By Julie Bolcer
Originally published on Advocate.com December 06 2012 11:33 AM ET
Saying the case may present "the most nationally important and consequential issue to come before this Court in many years," the group defending the Nevada same-sex marriage ban asked for Supreme Court review although the Ninth Circuit Court of Appeals has yet to hear the case.
An appeal was filed Wednesday in the case, Coalition for the Protection of Marriage v. Beverly Sevcik, according to SCOTUSblog. The filing means that 11 petitions pertaining to marriage equality are now before the Supreme Court, although it is unclear whether the latest filing will affect the other 10 appeals scheduled to be considered by the justices in a private conference Friday.
Last month, U.S. District Chief Judge Robert Jones rejected an equal protection challenge brought by eight couples and upheld the ban passed by voters in 2002. He ruled that limiting marriage to a man and woman is a “legitimate state interest” because opening the right to same-sex couples would deter “a meaningful percentage of heterosexual persons” from marrying. Jones found precedent in the 1972 Supreme Court decision in Baker v. Nelson, a case where the state supreme court found no constitutional right for same-sex couples to marry.
Plaintiffs have appealed to the Ninth Circuit, but the Coalition for the Protection of Marriage wants the Supreme Court to take up the issue now. The filing argued their case is “the only one that cannot be resolved without answering the fundamental issue” of whether a state must allow same-sex couples to marry. Petitioners said the question “may be the most nationally important and consequential issue to come before this Court in many years.”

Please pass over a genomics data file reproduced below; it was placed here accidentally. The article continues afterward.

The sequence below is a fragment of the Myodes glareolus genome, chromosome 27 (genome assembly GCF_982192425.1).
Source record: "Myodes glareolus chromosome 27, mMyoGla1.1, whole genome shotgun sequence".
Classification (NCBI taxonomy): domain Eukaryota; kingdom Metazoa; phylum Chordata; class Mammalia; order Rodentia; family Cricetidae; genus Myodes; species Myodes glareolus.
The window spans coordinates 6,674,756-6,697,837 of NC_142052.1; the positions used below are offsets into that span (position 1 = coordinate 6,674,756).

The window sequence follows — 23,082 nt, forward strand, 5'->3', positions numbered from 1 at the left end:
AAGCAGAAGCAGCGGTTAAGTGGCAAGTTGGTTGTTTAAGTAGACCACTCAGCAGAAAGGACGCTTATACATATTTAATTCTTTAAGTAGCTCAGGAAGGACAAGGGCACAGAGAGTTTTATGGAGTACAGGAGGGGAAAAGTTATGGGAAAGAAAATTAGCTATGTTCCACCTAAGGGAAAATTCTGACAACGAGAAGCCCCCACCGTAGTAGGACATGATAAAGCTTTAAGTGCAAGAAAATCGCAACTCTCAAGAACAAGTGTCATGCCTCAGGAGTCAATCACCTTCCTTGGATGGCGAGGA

According to SCOTUSblog, the petitioners framed the question as “whether the Fourteenth Amendment’s Equal Protection Clause requires Nevada to change its definition of marriage from the union of a man and a woman to the union of two persons.”
Tara Borelli, the Lambda Legal staff attorney who is lead counsel for the plaintiffs, dismissed the filing as a “desperate move” that would not generate a response from the Supreme Court.
“This is nothing more than a desperate move by our opponents,” she said in a statement to Prop 8 Trial Tracker. “This case just arrived at the Ninth Circuit (the appeal was docketed yesterday), and there’s no reason for the Supreme Court to weigh in at this stage. Instead we think the Supreme Court will let the case develop in the Ninth Circuit, as is done in the ordinary course.”